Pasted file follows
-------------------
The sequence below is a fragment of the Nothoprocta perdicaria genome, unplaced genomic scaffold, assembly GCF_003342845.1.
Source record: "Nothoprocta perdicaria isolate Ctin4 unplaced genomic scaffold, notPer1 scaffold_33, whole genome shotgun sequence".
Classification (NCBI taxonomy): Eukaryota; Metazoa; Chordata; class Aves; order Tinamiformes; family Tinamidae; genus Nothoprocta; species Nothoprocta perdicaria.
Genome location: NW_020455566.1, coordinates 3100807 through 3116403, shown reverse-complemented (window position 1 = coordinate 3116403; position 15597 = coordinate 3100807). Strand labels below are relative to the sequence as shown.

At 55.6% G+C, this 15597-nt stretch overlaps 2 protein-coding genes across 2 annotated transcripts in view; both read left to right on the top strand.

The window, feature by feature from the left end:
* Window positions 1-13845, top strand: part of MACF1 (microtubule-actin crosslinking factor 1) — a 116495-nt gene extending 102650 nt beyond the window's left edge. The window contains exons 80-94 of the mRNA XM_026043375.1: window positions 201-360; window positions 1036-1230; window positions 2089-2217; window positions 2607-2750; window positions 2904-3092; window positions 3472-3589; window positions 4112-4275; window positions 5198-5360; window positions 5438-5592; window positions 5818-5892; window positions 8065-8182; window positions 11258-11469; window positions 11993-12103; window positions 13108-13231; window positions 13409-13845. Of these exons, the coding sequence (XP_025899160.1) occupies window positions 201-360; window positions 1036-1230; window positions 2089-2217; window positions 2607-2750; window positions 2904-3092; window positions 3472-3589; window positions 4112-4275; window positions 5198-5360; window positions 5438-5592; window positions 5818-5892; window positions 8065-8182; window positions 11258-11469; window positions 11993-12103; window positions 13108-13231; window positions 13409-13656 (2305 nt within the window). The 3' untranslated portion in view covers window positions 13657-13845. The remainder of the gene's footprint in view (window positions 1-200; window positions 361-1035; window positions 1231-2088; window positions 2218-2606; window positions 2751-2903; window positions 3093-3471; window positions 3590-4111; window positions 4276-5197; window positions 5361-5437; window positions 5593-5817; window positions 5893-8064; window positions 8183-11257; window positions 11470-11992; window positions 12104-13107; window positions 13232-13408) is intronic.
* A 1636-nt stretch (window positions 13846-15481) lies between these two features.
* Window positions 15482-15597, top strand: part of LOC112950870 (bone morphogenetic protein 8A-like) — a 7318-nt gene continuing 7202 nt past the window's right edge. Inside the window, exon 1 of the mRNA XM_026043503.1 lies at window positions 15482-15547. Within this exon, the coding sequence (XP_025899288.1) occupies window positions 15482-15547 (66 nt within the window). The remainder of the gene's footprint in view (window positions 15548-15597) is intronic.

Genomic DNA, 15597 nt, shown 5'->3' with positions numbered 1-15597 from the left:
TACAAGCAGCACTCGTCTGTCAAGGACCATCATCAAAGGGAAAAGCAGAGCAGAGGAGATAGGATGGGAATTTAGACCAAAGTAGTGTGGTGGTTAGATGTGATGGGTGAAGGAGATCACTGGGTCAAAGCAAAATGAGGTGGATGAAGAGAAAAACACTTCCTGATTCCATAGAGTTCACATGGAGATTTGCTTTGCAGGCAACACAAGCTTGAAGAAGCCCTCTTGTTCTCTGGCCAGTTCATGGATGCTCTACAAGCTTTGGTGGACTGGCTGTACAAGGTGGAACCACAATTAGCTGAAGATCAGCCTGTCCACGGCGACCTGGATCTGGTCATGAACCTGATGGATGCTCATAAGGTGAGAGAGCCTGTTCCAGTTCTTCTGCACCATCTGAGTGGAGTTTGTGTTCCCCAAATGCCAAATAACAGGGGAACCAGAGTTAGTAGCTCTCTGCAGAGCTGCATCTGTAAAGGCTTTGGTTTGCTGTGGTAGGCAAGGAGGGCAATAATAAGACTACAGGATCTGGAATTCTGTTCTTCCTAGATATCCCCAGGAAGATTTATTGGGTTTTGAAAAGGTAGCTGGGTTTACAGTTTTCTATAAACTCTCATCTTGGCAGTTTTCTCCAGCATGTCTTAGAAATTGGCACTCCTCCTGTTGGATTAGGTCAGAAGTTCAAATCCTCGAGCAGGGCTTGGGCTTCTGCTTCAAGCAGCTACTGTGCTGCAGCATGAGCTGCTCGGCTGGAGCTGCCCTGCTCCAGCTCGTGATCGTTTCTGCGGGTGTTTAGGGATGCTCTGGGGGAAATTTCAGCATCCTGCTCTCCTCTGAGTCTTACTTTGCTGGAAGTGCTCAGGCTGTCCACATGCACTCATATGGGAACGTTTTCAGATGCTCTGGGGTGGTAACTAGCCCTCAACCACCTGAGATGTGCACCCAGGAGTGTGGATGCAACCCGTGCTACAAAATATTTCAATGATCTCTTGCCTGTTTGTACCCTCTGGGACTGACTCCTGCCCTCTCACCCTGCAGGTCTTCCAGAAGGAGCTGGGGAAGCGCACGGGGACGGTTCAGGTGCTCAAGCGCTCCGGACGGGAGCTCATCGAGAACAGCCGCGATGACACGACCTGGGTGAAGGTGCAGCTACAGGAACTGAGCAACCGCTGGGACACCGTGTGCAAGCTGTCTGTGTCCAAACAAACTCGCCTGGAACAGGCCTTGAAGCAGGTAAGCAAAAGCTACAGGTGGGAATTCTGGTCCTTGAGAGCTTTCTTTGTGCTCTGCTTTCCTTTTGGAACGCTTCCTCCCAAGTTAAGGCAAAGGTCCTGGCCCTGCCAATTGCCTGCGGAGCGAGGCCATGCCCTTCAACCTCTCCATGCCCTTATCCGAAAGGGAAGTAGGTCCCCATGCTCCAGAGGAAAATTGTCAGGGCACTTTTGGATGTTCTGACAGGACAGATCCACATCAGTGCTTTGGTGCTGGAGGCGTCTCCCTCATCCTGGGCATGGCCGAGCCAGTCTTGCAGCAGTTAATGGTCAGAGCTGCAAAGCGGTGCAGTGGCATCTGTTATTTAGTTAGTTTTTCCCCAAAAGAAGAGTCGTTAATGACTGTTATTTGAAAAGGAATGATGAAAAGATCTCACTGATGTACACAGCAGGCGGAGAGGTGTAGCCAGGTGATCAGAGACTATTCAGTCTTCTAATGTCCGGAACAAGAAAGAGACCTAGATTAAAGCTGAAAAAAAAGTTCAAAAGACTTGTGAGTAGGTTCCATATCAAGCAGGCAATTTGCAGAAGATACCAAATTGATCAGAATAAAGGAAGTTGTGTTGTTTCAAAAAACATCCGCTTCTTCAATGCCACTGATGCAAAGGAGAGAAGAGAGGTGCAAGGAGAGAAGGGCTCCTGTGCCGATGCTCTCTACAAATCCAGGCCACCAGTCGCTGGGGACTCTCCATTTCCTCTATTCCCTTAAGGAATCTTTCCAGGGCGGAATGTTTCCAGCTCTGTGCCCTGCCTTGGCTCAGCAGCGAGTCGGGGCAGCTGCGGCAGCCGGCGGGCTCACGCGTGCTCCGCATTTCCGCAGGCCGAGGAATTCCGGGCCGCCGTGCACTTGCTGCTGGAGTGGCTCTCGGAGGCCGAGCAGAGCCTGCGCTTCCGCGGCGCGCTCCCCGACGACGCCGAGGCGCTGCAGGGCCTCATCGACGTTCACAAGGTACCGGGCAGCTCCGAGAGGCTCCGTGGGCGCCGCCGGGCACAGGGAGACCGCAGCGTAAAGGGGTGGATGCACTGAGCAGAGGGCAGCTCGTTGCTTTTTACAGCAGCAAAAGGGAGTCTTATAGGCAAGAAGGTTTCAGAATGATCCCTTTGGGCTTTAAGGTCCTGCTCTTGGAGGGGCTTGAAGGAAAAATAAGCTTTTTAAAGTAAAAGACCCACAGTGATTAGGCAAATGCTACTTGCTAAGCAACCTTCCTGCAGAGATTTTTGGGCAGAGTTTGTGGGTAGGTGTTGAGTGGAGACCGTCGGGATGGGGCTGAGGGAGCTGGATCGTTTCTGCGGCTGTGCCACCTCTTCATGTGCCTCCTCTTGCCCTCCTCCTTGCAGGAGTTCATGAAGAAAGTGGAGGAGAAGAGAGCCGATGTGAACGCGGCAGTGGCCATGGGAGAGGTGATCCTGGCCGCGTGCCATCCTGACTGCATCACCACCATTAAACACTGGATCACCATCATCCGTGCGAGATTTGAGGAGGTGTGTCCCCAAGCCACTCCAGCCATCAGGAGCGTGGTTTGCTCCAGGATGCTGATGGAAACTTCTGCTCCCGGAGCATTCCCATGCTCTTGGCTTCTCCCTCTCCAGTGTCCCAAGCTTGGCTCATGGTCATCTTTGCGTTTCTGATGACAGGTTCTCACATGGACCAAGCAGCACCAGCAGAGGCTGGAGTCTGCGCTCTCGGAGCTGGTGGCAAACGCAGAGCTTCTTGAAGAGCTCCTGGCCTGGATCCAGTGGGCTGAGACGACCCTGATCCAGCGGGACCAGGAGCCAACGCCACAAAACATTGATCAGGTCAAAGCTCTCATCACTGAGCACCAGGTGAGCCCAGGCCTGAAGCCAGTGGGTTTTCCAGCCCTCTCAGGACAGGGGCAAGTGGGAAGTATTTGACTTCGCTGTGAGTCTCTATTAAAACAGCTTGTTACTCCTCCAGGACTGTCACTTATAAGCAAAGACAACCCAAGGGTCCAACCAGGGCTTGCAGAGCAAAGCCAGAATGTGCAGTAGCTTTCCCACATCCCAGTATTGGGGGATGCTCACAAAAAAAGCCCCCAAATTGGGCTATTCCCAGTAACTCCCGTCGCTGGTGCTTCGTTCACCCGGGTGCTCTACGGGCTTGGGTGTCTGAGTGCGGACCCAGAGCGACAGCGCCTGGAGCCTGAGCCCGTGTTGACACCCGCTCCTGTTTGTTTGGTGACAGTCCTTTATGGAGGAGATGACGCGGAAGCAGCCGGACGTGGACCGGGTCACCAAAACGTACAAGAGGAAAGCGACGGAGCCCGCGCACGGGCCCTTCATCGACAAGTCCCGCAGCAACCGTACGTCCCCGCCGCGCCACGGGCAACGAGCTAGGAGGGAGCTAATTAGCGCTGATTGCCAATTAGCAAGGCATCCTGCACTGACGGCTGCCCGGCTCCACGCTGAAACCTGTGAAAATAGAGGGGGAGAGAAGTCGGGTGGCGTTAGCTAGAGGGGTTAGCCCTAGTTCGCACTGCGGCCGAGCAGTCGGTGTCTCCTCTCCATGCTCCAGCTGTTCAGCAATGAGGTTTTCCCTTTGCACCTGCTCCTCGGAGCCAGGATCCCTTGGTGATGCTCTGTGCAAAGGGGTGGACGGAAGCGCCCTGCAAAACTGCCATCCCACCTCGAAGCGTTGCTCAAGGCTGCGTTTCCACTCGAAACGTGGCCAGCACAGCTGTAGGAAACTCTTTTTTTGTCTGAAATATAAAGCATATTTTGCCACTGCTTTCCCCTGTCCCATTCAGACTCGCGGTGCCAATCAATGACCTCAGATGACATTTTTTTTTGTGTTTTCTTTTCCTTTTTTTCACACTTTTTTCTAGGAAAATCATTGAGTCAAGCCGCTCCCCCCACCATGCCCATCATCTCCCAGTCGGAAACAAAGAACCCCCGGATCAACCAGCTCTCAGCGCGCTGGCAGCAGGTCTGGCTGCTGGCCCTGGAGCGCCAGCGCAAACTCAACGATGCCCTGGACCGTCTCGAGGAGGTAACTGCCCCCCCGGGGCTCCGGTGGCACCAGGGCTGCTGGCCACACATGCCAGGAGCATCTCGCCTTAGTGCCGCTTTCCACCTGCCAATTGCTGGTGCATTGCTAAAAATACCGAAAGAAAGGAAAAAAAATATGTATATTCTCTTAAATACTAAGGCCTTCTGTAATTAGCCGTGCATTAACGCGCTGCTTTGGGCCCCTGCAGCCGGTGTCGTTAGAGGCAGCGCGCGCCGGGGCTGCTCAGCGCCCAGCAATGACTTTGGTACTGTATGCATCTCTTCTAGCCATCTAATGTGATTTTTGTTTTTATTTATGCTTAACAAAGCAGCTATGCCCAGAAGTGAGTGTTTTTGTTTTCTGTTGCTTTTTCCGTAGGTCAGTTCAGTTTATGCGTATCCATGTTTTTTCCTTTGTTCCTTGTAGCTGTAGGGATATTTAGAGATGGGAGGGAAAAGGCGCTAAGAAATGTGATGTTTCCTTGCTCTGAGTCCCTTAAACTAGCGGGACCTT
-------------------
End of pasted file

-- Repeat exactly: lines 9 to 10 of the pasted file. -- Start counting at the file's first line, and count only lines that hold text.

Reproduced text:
* Window positions 15482-15597, top strand: part of LOC112950870 (bone morphogenetic protein 8A-like) — a 7318-nt gene continuing 7202 nt past the window's right edge. Inside the window, exon 1 of the mRNA XM_026043503.1 lies at window positions 15482-15547. Within this exon, the coding sequence (XP_025899288.1) occupies window positions 15482-15547 (66 nt within the window). The remainder of the gene's footprint in view (window positions 15548-15597) is intronic.

Genomic DNA, 15597 nt, shown 5'->3' with positions numbered 1-15597 from the left: